EU Parliament Opens Way for Sanctions Against Hungary

A Hungarian police officer stands guard at the Serbian border in this Feb. 8, 2017 file photo.  (AP/Darko Vojinovic)

CASTELBUONO, Sicily (CN) — Last year it was Poland, now it’s Hungary’s turn to face sanctions from the European Union. The European Parliament voted Wednesday to initiate proceedings to sanction Hungary, a member state accused of passing laws that undermine the rule of law and violate democratic values and human rights.

The European Commission — the EU’s executive branch — initiated sanctions proceedings against Poland last December over similar allegations.

The move to sanction member states is uncharted territory for the European Union. The Wednesday vote was the first time the parliament voted to trigger sanctions, as stipulated under Article 7 of the European treaty. It’s been dubbed the “nuclear option.”

Any sanctions, though, will need to be approved by unanimous vote by the European Council, a body made up of the heads of state. In this case, Poland and Hungary would be expected to block punitive measures. Sanctions could result in the suspension of voting rights in EU affairs.

“It is unlikely to lead to sanctions,” said Otilia Dhand, an analyst with Teneo Intelligence, a London-based political risk analysis firm.

In parliament, a two-thirds majority was needed to trigger the sanctions proceedings. The vote was 448 in favor and 197 against, with 48 abstentions.

Hungary said it would challenge the vote and called it fraudulent because the abstentions were not included in the tally.

The EU is taking aim at right-wing nationalist political parties in Poland and Hungary that many politicians, attorneys, watchdog groups and nongovernmental groups say are seeking to establish authoritarian regimes.

In Hungary, Prime Minister Viktor Orban, the hard-right and pro-Christian leader of the Fidesz Party, has been accused of inhumane anti-immigration policies, attacks on the press and academic freedom, undermining the rule of law and corruption, since he took office in 2010.

Orban defended himself before the EU Parliament on Tuesday and called the parliament’s actions “blackmail.”

On Wednesday, Peter Szijjarto, Hungary’s minister of foreign affairs, called the parliamentary vote “petty revenge of the pro-immigration politicians.” He called the accusations against Hungary false, and based on “the opinions of NGOs that are openly opposed to the government,” in a ministry news release.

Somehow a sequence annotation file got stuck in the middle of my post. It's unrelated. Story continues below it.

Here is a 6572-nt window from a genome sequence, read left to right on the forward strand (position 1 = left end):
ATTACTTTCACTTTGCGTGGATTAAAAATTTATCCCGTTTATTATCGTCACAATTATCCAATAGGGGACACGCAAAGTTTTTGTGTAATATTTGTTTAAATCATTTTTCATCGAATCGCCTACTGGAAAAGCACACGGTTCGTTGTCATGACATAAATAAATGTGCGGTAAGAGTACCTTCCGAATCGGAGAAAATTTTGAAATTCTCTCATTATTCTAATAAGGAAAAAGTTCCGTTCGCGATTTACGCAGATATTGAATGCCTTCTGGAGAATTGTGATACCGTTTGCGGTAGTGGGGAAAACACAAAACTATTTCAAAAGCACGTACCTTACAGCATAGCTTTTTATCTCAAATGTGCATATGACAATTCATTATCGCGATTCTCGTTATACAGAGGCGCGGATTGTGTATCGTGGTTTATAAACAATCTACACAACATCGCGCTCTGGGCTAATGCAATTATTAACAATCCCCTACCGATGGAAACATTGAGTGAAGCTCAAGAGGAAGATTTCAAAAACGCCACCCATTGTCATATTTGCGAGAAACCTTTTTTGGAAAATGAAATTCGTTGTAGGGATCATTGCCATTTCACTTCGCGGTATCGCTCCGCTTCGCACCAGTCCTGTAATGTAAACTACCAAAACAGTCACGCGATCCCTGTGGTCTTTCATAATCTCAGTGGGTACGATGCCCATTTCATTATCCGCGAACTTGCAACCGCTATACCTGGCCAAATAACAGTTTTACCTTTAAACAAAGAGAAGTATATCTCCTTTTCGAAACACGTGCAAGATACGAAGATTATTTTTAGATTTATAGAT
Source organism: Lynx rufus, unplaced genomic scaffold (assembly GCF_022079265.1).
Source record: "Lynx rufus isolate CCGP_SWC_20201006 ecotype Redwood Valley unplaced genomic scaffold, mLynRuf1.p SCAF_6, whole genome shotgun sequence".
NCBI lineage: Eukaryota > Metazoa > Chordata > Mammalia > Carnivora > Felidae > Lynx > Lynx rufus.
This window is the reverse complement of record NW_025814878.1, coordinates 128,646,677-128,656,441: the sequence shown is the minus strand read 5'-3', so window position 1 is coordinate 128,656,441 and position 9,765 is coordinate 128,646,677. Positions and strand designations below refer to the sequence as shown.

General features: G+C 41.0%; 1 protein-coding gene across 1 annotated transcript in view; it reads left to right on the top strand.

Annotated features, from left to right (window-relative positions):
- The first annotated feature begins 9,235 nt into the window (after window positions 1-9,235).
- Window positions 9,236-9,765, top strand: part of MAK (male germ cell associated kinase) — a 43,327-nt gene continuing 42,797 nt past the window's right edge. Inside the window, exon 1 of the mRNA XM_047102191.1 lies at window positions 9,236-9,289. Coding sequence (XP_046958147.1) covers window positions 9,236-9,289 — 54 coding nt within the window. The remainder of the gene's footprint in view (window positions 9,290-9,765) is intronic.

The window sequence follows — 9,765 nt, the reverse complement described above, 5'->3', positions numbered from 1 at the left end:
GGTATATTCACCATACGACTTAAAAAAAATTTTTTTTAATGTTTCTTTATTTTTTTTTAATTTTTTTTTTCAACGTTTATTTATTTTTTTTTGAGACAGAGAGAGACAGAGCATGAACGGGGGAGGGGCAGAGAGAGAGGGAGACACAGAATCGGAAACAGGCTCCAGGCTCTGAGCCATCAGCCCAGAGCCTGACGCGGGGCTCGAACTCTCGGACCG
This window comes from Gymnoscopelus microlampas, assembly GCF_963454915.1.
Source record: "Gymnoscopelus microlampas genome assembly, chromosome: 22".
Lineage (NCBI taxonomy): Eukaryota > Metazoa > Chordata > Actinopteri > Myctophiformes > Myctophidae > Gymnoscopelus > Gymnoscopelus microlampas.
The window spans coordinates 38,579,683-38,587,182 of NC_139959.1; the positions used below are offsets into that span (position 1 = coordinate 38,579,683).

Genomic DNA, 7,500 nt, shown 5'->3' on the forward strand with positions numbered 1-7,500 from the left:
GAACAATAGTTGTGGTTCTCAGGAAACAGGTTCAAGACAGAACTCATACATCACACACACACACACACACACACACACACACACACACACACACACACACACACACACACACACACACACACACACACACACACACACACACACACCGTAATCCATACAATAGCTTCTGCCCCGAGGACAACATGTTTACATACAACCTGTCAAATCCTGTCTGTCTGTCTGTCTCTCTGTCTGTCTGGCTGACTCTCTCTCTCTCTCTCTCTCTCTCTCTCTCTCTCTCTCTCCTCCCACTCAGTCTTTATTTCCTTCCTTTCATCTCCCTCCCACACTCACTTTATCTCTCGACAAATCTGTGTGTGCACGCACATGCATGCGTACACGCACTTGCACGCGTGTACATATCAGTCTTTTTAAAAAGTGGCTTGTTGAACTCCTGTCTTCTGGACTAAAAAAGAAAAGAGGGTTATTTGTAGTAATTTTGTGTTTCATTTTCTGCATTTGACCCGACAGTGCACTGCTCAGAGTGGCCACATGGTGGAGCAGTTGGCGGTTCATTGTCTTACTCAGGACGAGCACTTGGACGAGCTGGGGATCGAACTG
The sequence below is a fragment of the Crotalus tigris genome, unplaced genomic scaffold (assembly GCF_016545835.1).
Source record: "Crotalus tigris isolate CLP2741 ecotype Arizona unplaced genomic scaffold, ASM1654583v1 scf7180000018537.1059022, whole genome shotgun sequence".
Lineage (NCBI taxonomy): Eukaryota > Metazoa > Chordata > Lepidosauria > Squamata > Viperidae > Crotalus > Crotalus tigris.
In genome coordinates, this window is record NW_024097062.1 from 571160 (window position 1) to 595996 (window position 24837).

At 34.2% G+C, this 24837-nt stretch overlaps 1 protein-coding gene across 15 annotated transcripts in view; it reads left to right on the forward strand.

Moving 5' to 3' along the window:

Orban is particularly aggressive toward George Soros, the Hungarian-American billionaire and philanthropist. Orban accuses Soros, and the nongovernmental organizations he supports in Hungary, of promoting mass immigration into Europe. Soros denies the allegations.

Orban has targeted NGOs with restrictive rules, including a special tax on activities considered as promoting immigration. Hungary also has a law that criminalizes giving aid to asylum-seekers and refugees, and has erected fences along its borders to stop them.

Udo Bullmann, the president of the Progressive Alliance of Socialists and Democrats, an EU parliamentary group, hailed the vote as a stand against authoritarianism.

“For seven years, the Hungarian government under Viktor Orbán has attempted to crack down on independent organizations that provide checks and balances on their power,” he said in a statement. “Today we have said that enough is enough. We will not watch Hungary slip into authoritarian rule.”

The vote against Orban opened up cracks within Europe’s largest parliamentary group, the center-right European People’s Party. Orban’s party is a member of EPP and many EPP parliamentarians — including Manfred Weber, the head of the party — voted for sanctions.

Szijjarto, the Hungarian foreign minister, said in the statement that the vote revealed “major differences within the EPP.” He said the fight was about making sure the EPP “return to the Christian democratic path, which means preserving European identity and insisting on Christian democratic traditions.”

Judith Sargentini, a Dutch parliamentarian whose committee report on Hungary’s alleged violations was the basis of Wednesday’s vote, was applauded after the vote count.

“Viktor Orban’s government has been leading the charge against European values by silencing independent media, replacing critical judges, and putting academia on a leash,” Sargentini said, according to The Associated Press. “The Hungarian people deserve better. They deserve freedom of speech, nondiscrimination, tolerance, justice and equality, all of which are enshrined in the European treaties.”

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